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I have a cell phone that has a 1500 mAh 3.7 V battery. It comes with a 700 mA charger but I've sucessfully used a 1 A charger with no problems. I'm now trying to make my own multi-device charging station and my first problem if figuring out the maximum amount of current I can use at 5V?

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  • \$\begingroup\$ Do you want to make a charging station which will power the phone, charing the battery through the phone, or which will charge the battery outside the phone? \$\endgroup\$ – miernik Mar 29 '11 at 20:14
  • \$\begingroup\$ It would charge it through the phone. I guess I should have mentioned that as the phone may be the limiting factor, not the battery. \$\endgroup\$ – mattz Mar 29 '11 at 21:02
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If you are charging the battery through the phone then this will have the charge controller circuitry between the 5V charge supply and the battery. You CANNOT/MUST NOT just connect a battery pack to a power supply and expect it to charge without fire and or explosion.

The charge controller in the phone will limit the current supplied to the battery pack to be within the limits specified by the battery manufacturer to ensure that the battery is not damaged. Supplying the phone from a 5V source that has a higher current capability will not make the battery charge any faster. If it did then you would run the risk of damaging the connector on the phone or even melting the tracks on the PCB within the phone. Small USB connectors that I have used have a contact rating of up to 1A on the power lines.

If you want to build a charging station to charge multiple phones at a time then you need to have a power source that can supply up to the maximum charge current taken by the phone down each of the charging leads. These can all be in parallel but I would place a diode in each of the positive supply lines to prevent the possibility of any current flowing from the battery back to the charger.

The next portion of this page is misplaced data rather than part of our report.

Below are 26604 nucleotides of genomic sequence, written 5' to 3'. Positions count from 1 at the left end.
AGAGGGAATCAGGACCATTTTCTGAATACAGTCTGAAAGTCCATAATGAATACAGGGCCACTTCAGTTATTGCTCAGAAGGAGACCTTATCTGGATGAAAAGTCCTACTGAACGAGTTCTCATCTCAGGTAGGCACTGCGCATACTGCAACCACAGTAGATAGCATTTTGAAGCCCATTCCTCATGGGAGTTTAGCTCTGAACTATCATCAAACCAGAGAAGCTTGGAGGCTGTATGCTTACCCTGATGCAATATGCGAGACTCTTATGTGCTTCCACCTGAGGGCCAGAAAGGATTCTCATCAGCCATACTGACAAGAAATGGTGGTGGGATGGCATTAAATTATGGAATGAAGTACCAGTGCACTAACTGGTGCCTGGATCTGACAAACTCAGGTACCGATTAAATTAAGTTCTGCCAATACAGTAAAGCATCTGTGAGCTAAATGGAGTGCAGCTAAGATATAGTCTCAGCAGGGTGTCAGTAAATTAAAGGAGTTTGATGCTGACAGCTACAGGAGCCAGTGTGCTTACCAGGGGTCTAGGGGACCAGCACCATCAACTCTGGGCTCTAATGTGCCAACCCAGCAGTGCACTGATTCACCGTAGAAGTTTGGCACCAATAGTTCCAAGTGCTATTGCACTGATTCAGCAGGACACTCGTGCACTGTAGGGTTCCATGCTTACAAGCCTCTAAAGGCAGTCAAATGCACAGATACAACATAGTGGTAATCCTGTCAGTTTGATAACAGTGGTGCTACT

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  • \$\begingroup\$ @Fake - I don't know if the editing function is meant to change the actual content of an answer. I would have to check the editing history every time to see what OP said and what was added by others. Wouldn't a comment be more appropriate? What do others think? I also asked the question on meta \$\endgroup\$ – stevenvh Jun 22 '11 at 14:38
  • \$\begingroup\$ @stevenvh - Yeah, I felt a bit touchy about it, but it is a factual inaccuracy. Maybe it was over the line. \$\endgroup\$ – Connor Wolf Jun 23 '11 at 0:54
  • \$\begingroup\$ I have charged lithium batteries by connecting them directly to power supplies without any problems. You have to be careful about how you do it, and what the power supply voltage is, but it is certainly one way to successfully charge lithium batteries. You just need to know what you are doing. Making an absolute statement like that is a bit excessive. \$\endgroup\$ – Connor Wolf Jun 23 '11 at 0:58
  • \$\begingroup\$ Not all smartphone batteries are the same. Some include their own "protection" circuit so you cannot overcharge them or start a fire. Others rely on their phone to provide the "protection" circuit. So the same charging regime that works just fine with some batteries may cause others to explode. You may need to find out the details about each particular battery you're handling. \$\endgroup\$ – Chuck Kollars Aug 3 '16 at 14:04
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It's probably 1C, which means 1xcapacity, or 1500mA. However, there is a reason the manufacturer chose 700mA. It's best to keep to that to preserve battery lifetime and for safety. Overcharging a lipo can damage it. It may, in rare circumstances, become "puffy", or even overheat or burn. So be careful!